The world’s Lighting experts. Have a question? Ask everyone. Unlock the extraordinary potential of light for brighter lives and a better world. The members of our Community can help answer your question. Or, if someone’s already asked, you can search for the best answer. Use the Search or Ask a Question bar on the homepage to quickly find an answer.
Please register if you'd like to take part.
Latest Forum Topics
- 0 replies
- 21,387 views
- 29 replies
- 23,428 views
- 0 replies
- 30,274 views
By Robert Lights ✌
World's first lighted zebra crossing in the Netherlands
Because pedestrians on zebra crossings are badly visible in the dark or during bad weather, many accidents happen on a daily basis and all over the world. A lot of them have deadly consequences. To reduce the number of accidents, the Dutch company Lighted Zebra Crossing has installed the world’s first lighted zebra crossing.
The idea came a few years ago from a 10-year-old girl called Aurora from Groningen, the Netherlands, because she did not feel safe to cross the street at zebra crossings. Her theory was that drivers often do not stop before a zebra crossing because they do not see it, so making the crossings more visible would change that.
In various Dutch and Belgian towns (Heerenveen, Groningen, Amsterdam, Rotterdam, Antwerp and Brussels), this theory was put to the test by placing mats on the streets on which a zebra crossing was displayed. The white stripes of these mats lit up when someone approached the crossing, pedestrian, cyclist or driver (see video).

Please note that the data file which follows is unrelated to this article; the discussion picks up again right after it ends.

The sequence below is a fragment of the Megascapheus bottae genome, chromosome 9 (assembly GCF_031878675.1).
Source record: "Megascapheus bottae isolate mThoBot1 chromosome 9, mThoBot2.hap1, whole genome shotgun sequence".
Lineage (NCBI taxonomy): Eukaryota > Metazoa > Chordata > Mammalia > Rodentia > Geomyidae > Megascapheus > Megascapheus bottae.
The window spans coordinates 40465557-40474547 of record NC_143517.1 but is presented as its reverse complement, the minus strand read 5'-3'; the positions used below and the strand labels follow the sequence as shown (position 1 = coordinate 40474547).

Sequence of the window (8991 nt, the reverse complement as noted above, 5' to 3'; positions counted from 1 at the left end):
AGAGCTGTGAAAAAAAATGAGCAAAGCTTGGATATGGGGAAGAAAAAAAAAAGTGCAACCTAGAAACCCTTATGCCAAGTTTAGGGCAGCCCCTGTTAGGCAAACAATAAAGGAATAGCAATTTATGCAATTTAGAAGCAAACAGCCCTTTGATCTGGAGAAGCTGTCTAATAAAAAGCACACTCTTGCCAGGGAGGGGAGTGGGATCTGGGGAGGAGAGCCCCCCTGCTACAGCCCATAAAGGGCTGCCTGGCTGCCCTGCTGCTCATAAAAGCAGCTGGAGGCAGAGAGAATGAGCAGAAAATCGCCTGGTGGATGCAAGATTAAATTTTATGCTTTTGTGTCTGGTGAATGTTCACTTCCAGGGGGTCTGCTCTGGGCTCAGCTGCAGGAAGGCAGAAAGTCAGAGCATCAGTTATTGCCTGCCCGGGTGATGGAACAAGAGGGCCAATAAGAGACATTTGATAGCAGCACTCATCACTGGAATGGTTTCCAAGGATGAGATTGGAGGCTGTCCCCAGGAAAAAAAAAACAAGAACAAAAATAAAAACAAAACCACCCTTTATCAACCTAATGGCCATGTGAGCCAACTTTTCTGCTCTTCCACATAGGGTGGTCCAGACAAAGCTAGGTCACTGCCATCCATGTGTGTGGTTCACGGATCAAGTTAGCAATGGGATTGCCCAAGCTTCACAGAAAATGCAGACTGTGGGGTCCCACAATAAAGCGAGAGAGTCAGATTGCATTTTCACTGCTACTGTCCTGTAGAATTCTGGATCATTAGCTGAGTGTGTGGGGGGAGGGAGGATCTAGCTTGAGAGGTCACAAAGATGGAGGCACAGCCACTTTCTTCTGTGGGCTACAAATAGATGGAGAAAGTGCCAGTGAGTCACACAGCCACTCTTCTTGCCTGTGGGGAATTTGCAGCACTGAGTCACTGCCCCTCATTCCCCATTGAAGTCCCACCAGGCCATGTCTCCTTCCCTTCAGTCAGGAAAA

As the test showed promising results, Lighted Zebra Crossing developed a lighted zebra crossing that can be installed anywhere. Instead of painting the white stripes on the street with light-reflecting paint, they created lightboxes with LED lights that function as the stripes and can be installed into the road. The dimensions are 200 x 50 cm (78.7 x 19.7 inch). Usually, two plates are installed next to each other to form one long stripe.
The company developed two versions, one for a brick road and one for an asphalt road. In the former, the lightboxes have a steel frame in which a layer of concrete is poured. A luminous plate is put on top of this. The depth can be custom made, and is usually between 8 and 10 cm (3.1 to 3.9 inch). The asphalt version does not contain a frame with concrete and is about 4 cm thick (1.6 inch). It can be installed directly into the asphalt.
The lights only use a small amount of electricity and can be connected to the streetlights, so that the crossing lights up when the lampposts do. It can also be connected with solar panels.
To test the durability, the lightboxes were installed near a transport company. Daily, about 250 fully loaded trucks drove across it, which is equal to the stress of about 2,500,000 cars. The lightboxes were also tested during various weather conditions, including frost and sun. Salt sprinkling was taken into account as well.
The first lighted zebra crossing was installed in a Dutch village called Eerbeek, which is where the company is from. It was installed within two weeks and will be officially revealed tonight. The aim is to install more of these crossings in other cities in the Netherlands soon.
Video 2, Video 3 and Video 4
More info: lightedzebracrossing